Out this week: The Friend by Sigrid Nunez; An American Marriage by Tayari Jones; House of Impossible Beauties by Joseph Cassara; Heart Berries by Terese Mailhot; Asymmetry by Lisa Halliday; Back Talk by Danielle Lazarin; The Line Becomes a River by Francisco Cantú; Call Me Zebra by Azareen Van der Vliet Oloomi; and Feel Free by Zadie Smith.
Out this week: The Lost Time Accidents by John Wray; Wreck and Order by Hannah Tennant-Moore; Dog Run Moon by Callan Wink; The Fugitives by Christopher Sorrentino; The Heart by Maylis de Kerangal; You Should Pity Us Instead by Amy Gustine; The Life of Elves by Muriel Barbery; Square Wave by Mark de Silva; The Arrangement by Ashley Warlick; Sudden Death by Álvaro Enrigue; and The Daredevils by Gary Amdahl. For more on these and other new titles, go read our Great 2016 Book Preview.
Depending on your perspective, this is either the best or the worst pairing of speaker to content there is: Benedict Cumberbatch reading Kafka’s Metamorphosis for the BBC. As always with Cumberbatch, the reading is a nice complement to our own Elizabeth Minkel on Sherlock.
In a recent article on Irène Némirovsky’s daughter Élisabeth Gille, Ruth Franklin picks up where our own Emily St. John Mandel left off.
Interested in reading some of the indie and small press books coming out in 2014, but don’t know where to start? Michael Seidlinger put together a great Cheat Sheet of titles to get excited about this year. Think of it as a complement to our Great 2014 Book Preview.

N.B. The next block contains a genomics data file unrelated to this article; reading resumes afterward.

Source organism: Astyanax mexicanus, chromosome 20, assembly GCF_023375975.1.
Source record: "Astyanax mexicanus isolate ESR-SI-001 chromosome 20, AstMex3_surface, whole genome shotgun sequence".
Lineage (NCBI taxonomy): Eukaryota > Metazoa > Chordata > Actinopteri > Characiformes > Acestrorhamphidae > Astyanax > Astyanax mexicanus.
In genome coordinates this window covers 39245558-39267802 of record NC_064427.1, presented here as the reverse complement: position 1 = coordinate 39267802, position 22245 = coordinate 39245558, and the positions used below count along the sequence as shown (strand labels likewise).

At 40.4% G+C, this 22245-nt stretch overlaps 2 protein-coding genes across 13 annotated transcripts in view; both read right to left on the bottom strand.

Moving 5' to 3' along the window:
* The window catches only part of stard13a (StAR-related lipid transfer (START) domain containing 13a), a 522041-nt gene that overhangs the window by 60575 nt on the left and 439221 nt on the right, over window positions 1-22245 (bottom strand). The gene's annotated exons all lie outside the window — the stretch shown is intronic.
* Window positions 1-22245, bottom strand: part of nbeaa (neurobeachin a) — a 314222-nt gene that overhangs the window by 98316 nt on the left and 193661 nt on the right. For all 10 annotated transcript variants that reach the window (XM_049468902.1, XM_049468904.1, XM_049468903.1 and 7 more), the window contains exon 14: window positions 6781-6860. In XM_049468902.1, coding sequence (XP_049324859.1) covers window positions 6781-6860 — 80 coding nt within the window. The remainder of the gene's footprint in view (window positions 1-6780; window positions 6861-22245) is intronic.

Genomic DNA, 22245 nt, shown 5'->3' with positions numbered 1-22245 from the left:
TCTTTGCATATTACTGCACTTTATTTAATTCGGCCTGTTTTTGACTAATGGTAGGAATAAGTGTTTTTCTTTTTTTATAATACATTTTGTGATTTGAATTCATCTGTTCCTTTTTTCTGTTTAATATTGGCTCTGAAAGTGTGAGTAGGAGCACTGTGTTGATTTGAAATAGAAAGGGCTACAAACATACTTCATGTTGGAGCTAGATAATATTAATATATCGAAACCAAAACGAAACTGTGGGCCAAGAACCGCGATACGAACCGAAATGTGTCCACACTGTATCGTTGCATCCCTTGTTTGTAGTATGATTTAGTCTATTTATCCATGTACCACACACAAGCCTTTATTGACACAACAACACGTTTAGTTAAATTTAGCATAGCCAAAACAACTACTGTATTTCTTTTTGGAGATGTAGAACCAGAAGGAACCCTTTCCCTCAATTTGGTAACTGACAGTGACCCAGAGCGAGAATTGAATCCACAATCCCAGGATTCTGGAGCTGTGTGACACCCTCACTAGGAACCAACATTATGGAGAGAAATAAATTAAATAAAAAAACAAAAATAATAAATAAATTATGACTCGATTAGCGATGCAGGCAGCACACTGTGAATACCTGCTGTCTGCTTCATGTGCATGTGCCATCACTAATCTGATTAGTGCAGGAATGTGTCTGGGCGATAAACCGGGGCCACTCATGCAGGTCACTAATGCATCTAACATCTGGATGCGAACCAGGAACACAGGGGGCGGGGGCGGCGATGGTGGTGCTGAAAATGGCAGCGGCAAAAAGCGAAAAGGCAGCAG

While the federal government is turning to video games to get kids into the math and sciences, back in the day comic books provided a near-direct link to young minds. But the medium wasn’t warmly received by the older generation (sound familiar?), and the company debated whether it was worth taking a hit with parents in order to appeal to their kids.
“One thing that could have made this story end differently is if the United States had a significant cultural policy. We have a trade policy – we protect industries we value – and we have an anti-trust policy designed to protect consumers. We have arts and humanities endowments that assist institutions. But our cultural policy is mostly to let culture fend for itself in the open market. It works great, but sometimes it doesn’t.” Salon looks at what Amazon, the Penguin-Random House merger, and the imposition of capitalism to culture might mean for literature at large.